Marcelo Krasilcic/Courtesy of the artist
The Magnetic Fields' new album,Â Love at the Bottom of the Sea, comes out March 6.
The Magnetic Fields' new album,Â Love at the Bottom of the Sea, comes out March 6. Marcelo Krasilcic/Courtesy of the artist
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The Magnetic Fields' Stephin Merritt loves self-explanatorily titled concept albums, whether he's starting every tune's title with the letter I (on i), fiddling with distorted guitars (on Distortion) or writing and recording a whopping 69 love songs (on 69 Love Songs). So what to make of his band's 10th album, Love at the Bottom of the Sea? It doesn't appear to have been recorded underwater, but it does signal some characteristically abrupt shifts in philosophy — a new set of self-imposed rules.
For one, it circles back to the band's early sound, shifting back to the synth-driven pop which dominated fondly recalled mid-'90s albums like The Charm of the Highway Strip. Full of confused and otherwise conflicted love songs, Love at the Bottom of the Sea explores many facets of forbidden romance, particularly in the delightful, album-opening pairing of "God Wants Us to Wait" and "Andrew in Drag." The colorful but not exactly existential dilemmas continue in songs ideally crafted to match The Magnetic Fields' dour-but-droll delivery: "I Don't Like Your Tone." "All She Cares About Is Mariachi." "I've Run Away to Join the Fairies." "The Horrible Parties." These are hardly end-of-the-world concerns, so the conflicts play out with just the right mix of ruefulness and playfulness.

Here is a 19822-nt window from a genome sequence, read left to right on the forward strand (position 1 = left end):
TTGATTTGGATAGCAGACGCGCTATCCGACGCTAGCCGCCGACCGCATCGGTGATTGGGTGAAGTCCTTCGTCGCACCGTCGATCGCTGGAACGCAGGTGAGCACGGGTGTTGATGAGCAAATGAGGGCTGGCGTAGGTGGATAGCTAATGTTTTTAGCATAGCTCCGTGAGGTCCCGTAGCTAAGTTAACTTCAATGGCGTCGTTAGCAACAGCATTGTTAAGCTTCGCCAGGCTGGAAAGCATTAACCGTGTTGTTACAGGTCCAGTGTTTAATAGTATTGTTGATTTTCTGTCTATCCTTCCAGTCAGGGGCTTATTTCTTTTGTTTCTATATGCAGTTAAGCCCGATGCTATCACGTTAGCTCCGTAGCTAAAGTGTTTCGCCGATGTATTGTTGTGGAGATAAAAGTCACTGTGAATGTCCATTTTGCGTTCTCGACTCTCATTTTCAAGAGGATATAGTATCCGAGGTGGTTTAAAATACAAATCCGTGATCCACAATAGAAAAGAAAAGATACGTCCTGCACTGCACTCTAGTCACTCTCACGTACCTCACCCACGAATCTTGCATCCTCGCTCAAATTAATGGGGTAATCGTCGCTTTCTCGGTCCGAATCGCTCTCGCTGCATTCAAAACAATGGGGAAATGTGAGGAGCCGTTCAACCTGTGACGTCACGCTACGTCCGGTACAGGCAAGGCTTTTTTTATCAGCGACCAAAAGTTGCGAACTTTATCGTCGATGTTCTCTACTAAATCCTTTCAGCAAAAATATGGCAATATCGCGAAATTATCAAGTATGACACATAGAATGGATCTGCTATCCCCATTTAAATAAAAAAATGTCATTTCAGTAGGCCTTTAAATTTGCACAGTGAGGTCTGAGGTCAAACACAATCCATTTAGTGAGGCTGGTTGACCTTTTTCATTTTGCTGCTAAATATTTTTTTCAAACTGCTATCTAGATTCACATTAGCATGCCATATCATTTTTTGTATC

If a prevailing concept runs through Love at the Bottom of the Sea, it's the rejection of grandiosity or self-importance. These 15 songs feel slight by design — the longest track is a brisk 2:39, and the whole enterprise clocks out at about 34 minutes — but there's a world of wit in their brevity.